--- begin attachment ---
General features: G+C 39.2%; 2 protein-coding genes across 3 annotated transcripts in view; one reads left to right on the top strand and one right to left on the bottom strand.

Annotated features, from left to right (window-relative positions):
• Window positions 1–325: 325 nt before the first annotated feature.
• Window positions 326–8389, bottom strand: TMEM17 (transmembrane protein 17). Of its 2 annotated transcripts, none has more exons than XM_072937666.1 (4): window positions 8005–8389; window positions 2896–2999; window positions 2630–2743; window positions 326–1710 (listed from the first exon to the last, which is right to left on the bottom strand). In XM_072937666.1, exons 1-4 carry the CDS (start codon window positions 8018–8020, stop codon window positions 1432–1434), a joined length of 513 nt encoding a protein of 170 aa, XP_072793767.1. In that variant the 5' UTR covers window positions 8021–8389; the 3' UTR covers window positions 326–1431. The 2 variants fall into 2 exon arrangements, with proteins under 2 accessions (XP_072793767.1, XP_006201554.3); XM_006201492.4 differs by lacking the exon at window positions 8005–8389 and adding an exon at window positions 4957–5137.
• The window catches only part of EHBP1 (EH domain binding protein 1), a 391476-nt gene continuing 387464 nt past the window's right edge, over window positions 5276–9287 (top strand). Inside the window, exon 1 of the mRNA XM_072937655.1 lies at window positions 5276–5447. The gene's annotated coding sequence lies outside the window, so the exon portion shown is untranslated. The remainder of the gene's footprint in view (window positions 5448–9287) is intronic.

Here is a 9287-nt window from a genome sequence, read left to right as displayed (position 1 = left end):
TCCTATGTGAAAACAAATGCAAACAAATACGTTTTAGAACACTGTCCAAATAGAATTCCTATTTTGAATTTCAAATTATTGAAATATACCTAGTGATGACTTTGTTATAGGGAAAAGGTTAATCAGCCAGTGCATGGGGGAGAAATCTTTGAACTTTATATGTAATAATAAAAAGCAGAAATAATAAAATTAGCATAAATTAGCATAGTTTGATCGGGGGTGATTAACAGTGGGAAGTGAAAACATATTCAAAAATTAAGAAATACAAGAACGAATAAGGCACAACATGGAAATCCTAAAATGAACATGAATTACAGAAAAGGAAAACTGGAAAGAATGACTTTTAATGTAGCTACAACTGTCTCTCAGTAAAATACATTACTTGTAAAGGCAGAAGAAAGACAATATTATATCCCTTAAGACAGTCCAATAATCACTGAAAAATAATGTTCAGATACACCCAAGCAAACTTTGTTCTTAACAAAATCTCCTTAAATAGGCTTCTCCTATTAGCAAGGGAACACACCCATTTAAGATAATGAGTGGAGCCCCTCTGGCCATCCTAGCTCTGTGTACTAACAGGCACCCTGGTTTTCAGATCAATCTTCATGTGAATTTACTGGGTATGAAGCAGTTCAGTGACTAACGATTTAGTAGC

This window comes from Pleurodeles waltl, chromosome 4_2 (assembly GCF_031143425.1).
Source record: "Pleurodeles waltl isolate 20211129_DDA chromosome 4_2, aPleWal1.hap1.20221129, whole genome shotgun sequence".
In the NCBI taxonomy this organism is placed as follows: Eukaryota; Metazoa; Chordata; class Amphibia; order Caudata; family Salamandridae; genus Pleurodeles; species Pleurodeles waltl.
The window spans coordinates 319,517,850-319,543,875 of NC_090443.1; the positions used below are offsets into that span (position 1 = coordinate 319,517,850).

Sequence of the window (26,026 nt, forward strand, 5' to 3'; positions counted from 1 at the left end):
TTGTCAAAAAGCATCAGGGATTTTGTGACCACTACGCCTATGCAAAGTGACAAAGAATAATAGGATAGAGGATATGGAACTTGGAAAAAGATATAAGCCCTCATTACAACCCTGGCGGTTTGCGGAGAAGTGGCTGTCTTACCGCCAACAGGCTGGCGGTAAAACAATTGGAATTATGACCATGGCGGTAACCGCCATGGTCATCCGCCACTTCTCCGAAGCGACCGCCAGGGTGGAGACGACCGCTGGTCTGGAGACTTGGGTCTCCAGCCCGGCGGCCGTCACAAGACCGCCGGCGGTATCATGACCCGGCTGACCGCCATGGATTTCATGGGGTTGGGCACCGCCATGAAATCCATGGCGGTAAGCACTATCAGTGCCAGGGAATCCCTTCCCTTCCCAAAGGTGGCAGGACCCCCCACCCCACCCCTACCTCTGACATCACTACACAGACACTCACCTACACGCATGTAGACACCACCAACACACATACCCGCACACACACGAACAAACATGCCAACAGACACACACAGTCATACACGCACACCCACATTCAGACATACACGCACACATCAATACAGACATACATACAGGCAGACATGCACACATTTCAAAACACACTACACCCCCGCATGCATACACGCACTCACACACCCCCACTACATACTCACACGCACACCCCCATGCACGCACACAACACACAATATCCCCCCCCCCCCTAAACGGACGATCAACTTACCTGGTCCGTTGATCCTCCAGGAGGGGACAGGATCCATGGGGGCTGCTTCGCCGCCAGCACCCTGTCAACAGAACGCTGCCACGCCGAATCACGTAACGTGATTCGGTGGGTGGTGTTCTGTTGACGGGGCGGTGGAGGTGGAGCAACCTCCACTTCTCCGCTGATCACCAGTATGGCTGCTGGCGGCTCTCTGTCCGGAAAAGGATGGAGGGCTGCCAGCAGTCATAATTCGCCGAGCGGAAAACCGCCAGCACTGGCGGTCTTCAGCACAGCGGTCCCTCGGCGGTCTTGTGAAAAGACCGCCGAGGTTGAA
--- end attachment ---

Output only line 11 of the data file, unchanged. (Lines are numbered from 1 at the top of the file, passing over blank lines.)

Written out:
The window spans coordinates 319,517,850-319,543,875 of NC_090443.1; the positions used below are offsets into that span (position 1 = coordinate 319,517,850).